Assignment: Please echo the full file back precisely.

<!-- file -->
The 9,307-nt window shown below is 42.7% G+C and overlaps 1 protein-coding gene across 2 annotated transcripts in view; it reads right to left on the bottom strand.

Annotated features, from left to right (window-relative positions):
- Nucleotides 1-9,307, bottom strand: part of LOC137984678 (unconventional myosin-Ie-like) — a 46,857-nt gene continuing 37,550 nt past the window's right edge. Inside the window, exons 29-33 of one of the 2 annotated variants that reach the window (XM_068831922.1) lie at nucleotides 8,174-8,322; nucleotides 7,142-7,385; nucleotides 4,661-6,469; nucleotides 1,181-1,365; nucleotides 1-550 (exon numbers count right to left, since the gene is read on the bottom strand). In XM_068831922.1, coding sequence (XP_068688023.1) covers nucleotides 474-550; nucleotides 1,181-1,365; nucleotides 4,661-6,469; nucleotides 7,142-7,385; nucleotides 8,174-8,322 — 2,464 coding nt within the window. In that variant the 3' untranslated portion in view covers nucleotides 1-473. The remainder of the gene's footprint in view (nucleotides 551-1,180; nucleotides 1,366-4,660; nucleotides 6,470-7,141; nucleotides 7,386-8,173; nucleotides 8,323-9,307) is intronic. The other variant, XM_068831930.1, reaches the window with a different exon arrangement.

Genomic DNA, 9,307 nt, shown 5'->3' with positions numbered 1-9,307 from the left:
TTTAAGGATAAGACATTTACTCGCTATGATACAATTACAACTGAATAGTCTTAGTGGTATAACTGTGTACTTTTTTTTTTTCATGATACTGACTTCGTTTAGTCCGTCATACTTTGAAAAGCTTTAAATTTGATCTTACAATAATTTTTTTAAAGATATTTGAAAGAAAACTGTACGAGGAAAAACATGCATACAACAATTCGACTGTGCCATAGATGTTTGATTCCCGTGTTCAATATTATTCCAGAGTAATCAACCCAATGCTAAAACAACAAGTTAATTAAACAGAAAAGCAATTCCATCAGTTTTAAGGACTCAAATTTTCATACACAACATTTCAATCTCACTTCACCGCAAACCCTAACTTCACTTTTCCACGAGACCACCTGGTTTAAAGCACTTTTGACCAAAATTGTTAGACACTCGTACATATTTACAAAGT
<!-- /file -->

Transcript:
The 9,307-nt window shown below is 42.7% G+C and overlaps 1 protein-coding gene across 2 annotated transcripts in view; it reads right to left on the bottom strand.

Annotated features, from left to right (window-relative positions):
- Nucleotides 1-9,307, bottom strand: part of LOC137984678 (unconventional myosin-Ie-like) — a 46,857-nt gene continuing 37,550 nt past the window's right edge. Inside the window, exons 29-33 of one of the 2 annotated variants that reach the window (XM_068831922.1) lie at nucleotides 8,174-8,322; nucleotides 7,142-7,385; nucleotides 4,661-6,469; nucleotides 1,181-1,365; nucleotides 1-550 (exon numbers count right to left, since the gene is read on the bottom strand). In XM_068831922.1, coding sequence (XP_068688023.1) covers nucleotides 474-550; nucleotides 1,181-1,365; nucleotides 4,661-6,469; nucleotides 7,142-7,385; nucleotides 8,174-8,322 — 2,464 coding nt within the window. In that variant the 3' untranslated portion in view covers nucleotides 1-473. The remainder of the gene's footprint in view (nucleotides 551-1,180; nucleotides 1,366-4,660; nucleotides 6,470-7,141; nucleotides 7,386-8,173; nucleotides 8,323-9,307) is intronic. The other variant, XM_068831930.1, reaches the window with a different exon arrangement.

Genomic DNA, 9,307 nt, shown 5'->3' with positions numbered 1-9,307 from the left:
TTTAAGGATAAGACATTTACTCGCTATGATACAATTACAACTGAATAGTCTTAGTGGTATAACTGTGTACTTTTTTTTTTTCATGATACTGACTTCGTTTAGTCCGTCATACTTTGAAAAGCTTTAAATTTGATCTTACAATAATTTTTTTAAAGATATTTGAAAGAAAACTGTACGAGGAAAAACATGCATACAACAATTCGACTGTGCCATAGATGTTTGATTCCCGTGTTCAATATTATTCCAGAGTAATCAACCCAATGCTAAAACAACAAGTTAATTAAACAGAAAAGCAATTCCATCAGTTTTAAGGACTCAAATTTTCATACACAACATTTCAATCTCACTTCACCGCAAACCCTAACTTCACTTTTCCACGAGACCACCTGGTTTAAAGCACTTTTGACCAAAATTGTTAGACACTCGTACATATTTACAAAGT